US 4980932 A
A flow splitting valve assembly is inserted into the afterfill line of a conventional water closest ballcock valve, the valve assembly including adjustable valves for directing some of the afterfill flow into the watercloset. The adjustable valves provide means for selecting after fill flow rates at various supply pressures.
1. In a water closet including a storage tank, a ballcock valve connected to admit a selected quantity of water into said tank, a standpipe, and an afterfill tube connected between said ballcock valve and said stand pipe, the improvement comprising:
a tee fitting characterized by a first, second and third end interposed in said after fill line by inserting said first and third ends into corresponding first and second portions thereof;
a first and second adjustable valve respectively formed adjacent said first and third end of said fitting;
a tubing segment connected between said second end and said tank; and
holding means for selectively securing said fitting to said tank.
2. Apparatus according to claim 1 wherein:
said first, second and third ends are each conformed in the manner of a barbed insert.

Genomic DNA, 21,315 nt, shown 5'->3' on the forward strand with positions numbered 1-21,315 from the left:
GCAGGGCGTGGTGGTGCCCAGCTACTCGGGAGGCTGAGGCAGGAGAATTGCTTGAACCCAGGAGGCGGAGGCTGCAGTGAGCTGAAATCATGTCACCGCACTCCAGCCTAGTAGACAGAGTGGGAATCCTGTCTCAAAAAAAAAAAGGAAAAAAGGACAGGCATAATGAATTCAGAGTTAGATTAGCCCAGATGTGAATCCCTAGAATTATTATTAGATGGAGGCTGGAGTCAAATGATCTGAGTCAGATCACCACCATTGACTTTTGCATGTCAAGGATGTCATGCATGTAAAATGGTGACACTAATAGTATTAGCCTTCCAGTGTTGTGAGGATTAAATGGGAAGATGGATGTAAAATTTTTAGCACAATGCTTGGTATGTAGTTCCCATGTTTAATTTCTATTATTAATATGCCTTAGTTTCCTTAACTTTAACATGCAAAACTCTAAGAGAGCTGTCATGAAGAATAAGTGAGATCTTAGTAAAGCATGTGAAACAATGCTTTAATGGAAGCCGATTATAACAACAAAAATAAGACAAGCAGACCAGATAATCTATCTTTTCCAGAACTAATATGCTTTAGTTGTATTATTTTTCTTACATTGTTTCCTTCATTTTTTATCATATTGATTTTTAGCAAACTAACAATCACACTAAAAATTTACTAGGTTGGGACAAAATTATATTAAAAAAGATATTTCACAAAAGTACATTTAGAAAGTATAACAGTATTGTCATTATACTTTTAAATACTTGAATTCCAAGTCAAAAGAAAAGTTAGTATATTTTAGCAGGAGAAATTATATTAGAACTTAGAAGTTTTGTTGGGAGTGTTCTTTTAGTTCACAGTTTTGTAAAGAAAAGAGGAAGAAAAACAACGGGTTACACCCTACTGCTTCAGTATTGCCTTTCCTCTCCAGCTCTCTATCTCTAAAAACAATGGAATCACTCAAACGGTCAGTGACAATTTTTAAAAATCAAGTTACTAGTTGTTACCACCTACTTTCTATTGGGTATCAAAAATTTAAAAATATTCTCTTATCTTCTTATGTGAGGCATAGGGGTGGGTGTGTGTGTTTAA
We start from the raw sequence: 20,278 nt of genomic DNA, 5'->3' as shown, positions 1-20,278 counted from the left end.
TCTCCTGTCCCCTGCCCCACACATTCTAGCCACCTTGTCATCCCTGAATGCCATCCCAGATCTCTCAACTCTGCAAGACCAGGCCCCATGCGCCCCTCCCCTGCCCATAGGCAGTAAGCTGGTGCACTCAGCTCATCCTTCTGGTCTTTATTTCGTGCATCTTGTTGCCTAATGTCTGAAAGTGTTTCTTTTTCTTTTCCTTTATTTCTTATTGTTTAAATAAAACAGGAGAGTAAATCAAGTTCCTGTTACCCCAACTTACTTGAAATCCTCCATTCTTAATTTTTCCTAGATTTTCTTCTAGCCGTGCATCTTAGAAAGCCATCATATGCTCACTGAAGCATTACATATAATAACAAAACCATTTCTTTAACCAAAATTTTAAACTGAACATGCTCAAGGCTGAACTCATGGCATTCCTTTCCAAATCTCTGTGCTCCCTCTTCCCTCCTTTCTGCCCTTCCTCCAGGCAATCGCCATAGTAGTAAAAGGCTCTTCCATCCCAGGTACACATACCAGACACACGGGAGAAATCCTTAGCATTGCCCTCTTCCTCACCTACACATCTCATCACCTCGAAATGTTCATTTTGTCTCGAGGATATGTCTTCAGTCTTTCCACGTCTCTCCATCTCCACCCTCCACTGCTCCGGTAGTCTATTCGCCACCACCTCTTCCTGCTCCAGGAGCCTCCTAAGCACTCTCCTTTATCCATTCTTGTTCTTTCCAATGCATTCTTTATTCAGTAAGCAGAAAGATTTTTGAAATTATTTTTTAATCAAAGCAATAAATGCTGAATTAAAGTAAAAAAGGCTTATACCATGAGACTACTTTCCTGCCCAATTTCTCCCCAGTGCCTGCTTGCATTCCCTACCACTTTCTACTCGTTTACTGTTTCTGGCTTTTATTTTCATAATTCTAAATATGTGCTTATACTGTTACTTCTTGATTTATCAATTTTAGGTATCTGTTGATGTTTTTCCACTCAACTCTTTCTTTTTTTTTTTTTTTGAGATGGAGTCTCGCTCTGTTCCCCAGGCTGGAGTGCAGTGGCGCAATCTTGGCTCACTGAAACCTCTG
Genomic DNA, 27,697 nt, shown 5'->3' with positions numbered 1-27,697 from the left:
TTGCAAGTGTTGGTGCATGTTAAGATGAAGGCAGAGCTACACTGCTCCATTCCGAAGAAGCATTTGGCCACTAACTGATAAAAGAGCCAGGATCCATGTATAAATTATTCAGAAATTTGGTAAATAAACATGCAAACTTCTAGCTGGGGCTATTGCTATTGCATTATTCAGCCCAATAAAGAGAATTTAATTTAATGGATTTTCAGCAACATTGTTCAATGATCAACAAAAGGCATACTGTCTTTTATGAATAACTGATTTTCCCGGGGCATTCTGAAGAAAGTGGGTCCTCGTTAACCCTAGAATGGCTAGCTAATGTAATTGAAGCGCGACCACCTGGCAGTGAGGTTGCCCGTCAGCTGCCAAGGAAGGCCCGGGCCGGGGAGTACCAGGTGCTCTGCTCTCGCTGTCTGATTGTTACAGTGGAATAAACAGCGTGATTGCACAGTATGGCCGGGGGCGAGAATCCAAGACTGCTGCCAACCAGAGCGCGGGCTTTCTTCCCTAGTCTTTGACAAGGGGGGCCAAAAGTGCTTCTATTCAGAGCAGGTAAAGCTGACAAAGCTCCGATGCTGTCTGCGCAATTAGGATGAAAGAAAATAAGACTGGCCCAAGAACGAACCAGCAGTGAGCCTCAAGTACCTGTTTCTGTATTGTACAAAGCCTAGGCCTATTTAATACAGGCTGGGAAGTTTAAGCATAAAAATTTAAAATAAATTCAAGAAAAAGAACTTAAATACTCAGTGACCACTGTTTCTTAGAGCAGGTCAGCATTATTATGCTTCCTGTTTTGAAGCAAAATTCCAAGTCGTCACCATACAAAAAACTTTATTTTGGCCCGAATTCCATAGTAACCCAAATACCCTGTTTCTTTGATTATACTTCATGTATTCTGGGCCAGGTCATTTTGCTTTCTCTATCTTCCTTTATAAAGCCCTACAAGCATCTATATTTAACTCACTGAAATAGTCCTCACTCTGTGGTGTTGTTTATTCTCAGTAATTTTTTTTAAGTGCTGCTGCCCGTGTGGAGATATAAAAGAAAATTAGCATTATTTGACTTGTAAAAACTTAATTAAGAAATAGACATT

3. Apparatus according to claim 1 wherein:
said tubing segment is secured to the exterior of said stand pipe.
1. Field of the Invention
The present invention relates to water saving devices, and more particularly to adjustable flow splitting arrangements for controlling the amount of water directed into a toilet bowl.
2. Description of the Prior Art
In a typical household the toilet is provided with a holding tank in which a determined amount of water is accumulated after each use. In the course of this accumulation a part of the filling stream is diverted into the bowl itself, providing the liquid seal against gases and the like. This diversion of the filling stream is under the control of a ballcock mechanism and thus will vary from installation to installation. More precisely, the ballcock mechanism itself splits into two flows, one directed into the holding tank and the other through an afterfill tube into the bowl. Thus the supply water pressure at the ballcock determines, to a large extent, the amount of water diverted into the bowl. As result the water excess in the bowl is simply washed down the drain.